Super short fiction written for a class. Feel free to let me know what you think.
When I recognized the organist, I fought the urge to call Dave on my cell phone. Only Dave would find the humor in my sighting of this one-time high school celebrity who, as a popular senior, impersonated Elvis at pep assemblies more than thirty years ago.
“Just guess who the organist was!” I would say.
“You are kidding me!” he would laugh.
Then I spotted Kimmy across the aisle. Beyond celebrity, here was high school royalty. A cheerleader. Now I was dying to call Dave because this was too damn funny. To Dave, Kimmy was one of his older brother’s crowd, a family friend. To me...well, Dave knew the ancient, one-sided love/hate relationship I once had with the cheer squad based on my from-afar admiration and jealousy.
“Kimmy still looks gorgeous,” he might tease, “Oh, here she comes. Quick, put this bag over your head!”
I overcame the reflex to dig for my phone. With one heel, I nudged my purse under the pew. Interesting that so much of our friendship was conducted over the telephone. Dave enjoyed indulging in lengthy rants about the cranky cashier at the grocery store, retelling old tales about his brushes with fame in L.A. and initiating passionate debates on the heated Joan vs. Bette issue. For me, in the midst of unpaid bills, car repairs and kids needing their dinner, Dave was a connection to those distant high school days when we could and did laugh about everything... back when life was never too serious. Well, not for me at least. There might’ve been some more serious moments for a skinny sixteen-year-old boy who endured living with two quarterback brothers, wore out Donna Summer albums, and inexplicably made an inordinate amount of gay jokes.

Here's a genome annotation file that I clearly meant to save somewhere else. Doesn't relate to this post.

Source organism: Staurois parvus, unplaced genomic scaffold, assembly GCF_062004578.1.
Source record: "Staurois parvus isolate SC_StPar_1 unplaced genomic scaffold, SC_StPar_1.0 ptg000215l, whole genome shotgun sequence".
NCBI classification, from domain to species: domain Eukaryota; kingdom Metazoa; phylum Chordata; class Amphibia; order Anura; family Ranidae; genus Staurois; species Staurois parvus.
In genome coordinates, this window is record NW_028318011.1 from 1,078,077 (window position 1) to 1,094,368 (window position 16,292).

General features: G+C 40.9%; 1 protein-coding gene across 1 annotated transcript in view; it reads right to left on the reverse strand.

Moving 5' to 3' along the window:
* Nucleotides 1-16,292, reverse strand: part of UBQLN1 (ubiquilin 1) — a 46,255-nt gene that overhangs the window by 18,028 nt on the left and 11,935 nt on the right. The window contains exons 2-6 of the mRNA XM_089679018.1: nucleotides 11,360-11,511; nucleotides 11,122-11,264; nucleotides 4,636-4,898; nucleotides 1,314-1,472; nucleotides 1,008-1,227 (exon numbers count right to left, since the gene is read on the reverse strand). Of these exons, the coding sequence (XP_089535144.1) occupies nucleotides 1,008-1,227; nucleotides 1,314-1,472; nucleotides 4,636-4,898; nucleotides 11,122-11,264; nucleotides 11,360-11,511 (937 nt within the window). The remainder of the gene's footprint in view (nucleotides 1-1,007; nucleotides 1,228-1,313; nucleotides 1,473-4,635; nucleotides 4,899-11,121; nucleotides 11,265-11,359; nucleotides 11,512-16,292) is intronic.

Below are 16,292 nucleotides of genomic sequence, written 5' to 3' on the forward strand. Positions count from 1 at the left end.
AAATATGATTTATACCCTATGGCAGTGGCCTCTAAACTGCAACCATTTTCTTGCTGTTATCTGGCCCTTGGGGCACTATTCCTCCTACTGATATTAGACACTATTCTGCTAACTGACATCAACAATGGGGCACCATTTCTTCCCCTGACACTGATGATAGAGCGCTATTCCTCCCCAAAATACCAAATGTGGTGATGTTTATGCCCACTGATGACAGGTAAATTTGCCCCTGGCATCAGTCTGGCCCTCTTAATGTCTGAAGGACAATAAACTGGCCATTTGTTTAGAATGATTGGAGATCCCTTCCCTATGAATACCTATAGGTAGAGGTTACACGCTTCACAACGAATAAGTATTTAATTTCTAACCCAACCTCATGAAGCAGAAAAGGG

It was time. My turn to walk up to the front of the church. Adrenaline jangled through my limbs. The sanctuary looked weird, like I was looking at it through a fish bowl turned upside down over my head. “Elvis” was singing Just a Closer Walk with Thee. When I reached the altar, I peered over the side of the polished wooden box. Though afraid this jarring image would never subside, I forced myself to take in the folded hands and neatly parted hair. I realized with relief that this moment was powerless to overshadow my memories. Dave wasn’t in there, not really, and that realization made the sight less disturbing. My only worry now was what would everyone think of me...when I turned back around dry-eyed? That I was cold-hearted and didn’t care? Still, I couldn’t cry. That was not my friend. I knew my Dave was somewhere else...some might say in Heaven, others might say living on in our memories. But Dave was nowhere to be seen in that suit buttoned up by a stranger’s hands nor in that powdered face shaved post-mortem, with artificial color on the lips. Well, actually, the part about wearing lip color wasn’t that far off.
Ha! That’s pretty funny. You know who would appreciate that one...?